Thankfully, by late October 2008, my PSA had fallen to around the 75 mark and Dr Taylor detailed both the potential benefits and risks associated with the radiotherapy regime he was proposing. Given that the risks included double incontinence, while also offering no guarantee of longevity, I must confess that my initial thoughts were to decline radiotherapy, believing that in doing so I may jeopardise the hope of maintaining a reasonable quality of life prior to shuffling off this mortal coil.

However, in Dr Taylor I had found someone who was manifestly caring, willing to take on an apparently lost cause, and indeed, not prepared to write me off in such a cavalier manner. He even dared to state that his ultimate goal would be to actually cure me of this horrible condition.

This served to rekindle my fighting spirit and I duly agreed to proceed with radiotherapy, completing my course on Christmas Eve, 2008.

Thankfully, I did not suffer any significant side effects and, following radiotherapy, my PSA levels dropped steeply over the next few months.

However, I was to remain on Casodex 150 and, while it had few side effects, those that I had were quite severe. Most disturbing was the condition colloquially known as ‘mind fog’. I was unable to concentrate or focus and suffered severe short-term memory loss. This was accompanied by a strange sense of detachment, as if I was standing on one side of a veil or obscure screen, while the rest of the world existed on the other side.

I was struggling to function normally and was very conscious that my condition prevented me from properly fulfilling my duties at work, effectively rendering me unfit for purpose. This added to my feeling of depression and low self-esteem.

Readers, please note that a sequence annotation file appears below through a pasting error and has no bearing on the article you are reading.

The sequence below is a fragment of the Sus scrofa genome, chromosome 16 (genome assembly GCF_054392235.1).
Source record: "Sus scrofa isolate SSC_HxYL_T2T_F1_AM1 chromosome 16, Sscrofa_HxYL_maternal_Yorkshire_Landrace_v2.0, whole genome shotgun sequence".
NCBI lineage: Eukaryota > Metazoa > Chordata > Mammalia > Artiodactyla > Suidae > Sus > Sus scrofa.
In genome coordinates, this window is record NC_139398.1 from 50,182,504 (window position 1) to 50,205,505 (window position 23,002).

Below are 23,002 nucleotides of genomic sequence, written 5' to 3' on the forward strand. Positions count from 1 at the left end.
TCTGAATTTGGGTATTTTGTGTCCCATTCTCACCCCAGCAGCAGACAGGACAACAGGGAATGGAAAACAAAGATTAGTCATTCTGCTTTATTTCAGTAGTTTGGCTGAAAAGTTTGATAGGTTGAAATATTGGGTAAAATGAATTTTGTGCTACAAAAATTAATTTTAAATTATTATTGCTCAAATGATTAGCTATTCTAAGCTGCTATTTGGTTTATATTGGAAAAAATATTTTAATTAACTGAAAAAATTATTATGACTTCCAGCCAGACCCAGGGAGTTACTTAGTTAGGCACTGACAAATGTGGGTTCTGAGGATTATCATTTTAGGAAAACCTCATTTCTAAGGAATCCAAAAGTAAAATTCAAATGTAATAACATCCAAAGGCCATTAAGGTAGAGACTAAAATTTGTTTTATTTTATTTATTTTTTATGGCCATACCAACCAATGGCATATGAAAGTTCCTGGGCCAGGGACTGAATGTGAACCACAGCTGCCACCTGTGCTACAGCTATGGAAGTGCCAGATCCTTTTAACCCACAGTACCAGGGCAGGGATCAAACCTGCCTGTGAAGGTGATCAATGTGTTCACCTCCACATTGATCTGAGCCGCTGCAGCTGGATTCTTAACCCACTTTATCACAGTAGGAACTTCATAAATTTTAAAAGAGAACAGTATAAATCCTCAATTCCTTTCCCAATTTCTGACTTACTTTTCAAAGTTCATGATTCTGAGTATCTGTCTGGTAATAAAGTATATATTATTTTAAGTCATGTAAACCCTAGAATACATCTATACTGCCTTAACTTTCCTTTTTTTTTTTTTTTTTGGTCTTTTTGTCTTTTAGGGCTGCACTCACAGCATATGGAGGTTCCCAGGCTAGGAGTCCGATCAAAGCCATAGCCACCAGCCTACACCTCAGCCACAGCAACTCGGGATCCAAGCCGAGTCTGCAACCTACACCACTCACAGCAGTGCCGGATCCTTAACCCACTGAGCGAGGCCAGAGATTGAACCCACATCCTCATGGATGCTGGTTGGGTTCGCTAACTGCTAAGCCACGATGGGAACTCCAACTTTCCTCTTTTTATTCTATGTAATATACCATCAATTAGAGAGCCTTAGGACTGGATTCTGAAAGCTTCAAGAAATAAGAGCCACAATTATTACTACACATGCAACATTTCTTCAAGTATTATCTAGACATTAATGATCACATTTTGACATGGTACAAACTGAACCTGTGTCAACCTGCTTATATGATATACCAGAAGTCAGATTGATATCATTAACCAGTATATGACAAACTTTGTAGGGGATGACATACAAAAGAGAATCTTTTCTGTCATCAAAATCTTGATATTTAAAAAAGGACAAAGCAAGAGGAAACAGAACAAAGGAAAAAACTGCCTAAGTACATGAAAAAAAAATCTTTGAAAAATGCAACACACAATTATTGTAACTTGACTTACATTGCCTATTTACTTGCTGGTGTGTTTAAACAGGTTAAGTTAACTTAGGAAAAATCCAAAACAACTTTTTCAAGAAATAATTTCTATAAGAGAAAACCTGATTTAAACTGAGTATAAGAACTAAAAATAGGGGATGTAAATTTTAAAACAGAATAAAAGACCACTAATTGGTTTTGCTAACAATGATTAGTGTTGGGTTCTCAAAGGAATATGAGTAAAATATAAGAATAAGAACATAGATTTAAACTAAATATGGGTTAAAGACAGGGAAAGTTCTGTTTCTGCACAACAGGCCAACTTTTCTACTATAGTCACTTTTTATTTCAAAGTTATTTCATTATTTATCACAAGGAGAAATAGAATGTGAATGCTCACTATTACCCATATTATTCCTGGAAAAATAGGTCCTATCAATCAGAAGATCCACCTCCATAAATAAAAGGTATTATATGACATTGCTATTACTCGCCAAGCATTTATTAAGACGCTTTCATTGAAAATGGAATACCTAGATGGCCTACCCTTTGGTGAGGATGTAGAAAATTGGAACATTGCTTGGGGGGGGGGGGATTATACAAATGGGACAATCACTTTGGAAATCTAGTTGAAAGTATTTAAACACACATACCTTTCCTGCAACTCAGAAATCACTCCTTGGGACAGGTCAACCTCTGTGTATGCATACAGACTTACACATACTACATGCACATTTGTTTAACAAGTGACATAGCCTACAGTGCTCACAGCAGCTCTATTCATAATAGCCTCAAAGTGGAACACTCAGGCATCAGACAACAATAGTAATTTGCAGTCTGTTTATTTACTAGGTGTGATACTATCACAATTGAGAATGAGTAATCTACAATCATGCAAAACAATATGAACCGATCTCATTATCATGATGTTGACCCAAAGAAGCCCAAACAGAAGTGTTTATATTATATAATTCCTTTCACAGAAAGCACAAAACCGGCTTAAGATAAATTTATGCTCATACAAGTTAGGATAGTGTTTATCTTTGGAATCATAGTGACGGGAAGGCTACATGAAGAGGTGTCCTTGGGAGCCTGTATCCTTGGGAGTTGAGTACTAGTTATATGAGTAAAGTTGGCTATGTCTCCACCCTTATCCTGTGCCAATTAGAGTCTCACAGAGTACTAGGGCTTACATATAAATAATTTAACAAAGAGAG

I attributed this malaise entirely to Casodex 150 (although I concede that the psychological effect of being told I was inoperable and incurable also had a part to play) and was desperate to come off it. In November 2010 (and much to the consternation of my wife), Dr Taylor agreed to withdraw it, subject to monthly PSA checks and my commitment to its reinstatement if my PSA levels started to rise.


I have now been medication-free for over five years, my PSA checks are quarterly, and my PSA levels are consistently low. While things are much better than I would dare to have dreamed, and I am officially in remission, nobody has yet been able to tell me that I am cured: until they do so, I will continue to categorise myself as living with cancer, rather than as a cancer survivor. The awareness of having cancer never quite goes away, and although I am largely able to consign it to the further recesses of my mind, it insidiously creeps back into my conscious as the date for my next PSA test approaches.

But the tests are now only quarterly, I am very much alive and happy. I live life to the full and I remain optimistic that the dark cloud of cancer may yet reveal its silver lining.

And finally, I shall finish on a footnote for my favourite consultant urologist: never say never!


In April 2016, 8 years after being given a death sentence, Alan ran the London Marathon on behalf of the Prostate Cancer Research Centre, raising over £3500 for research to develop new and better therapy for men with advanced prostate cancer.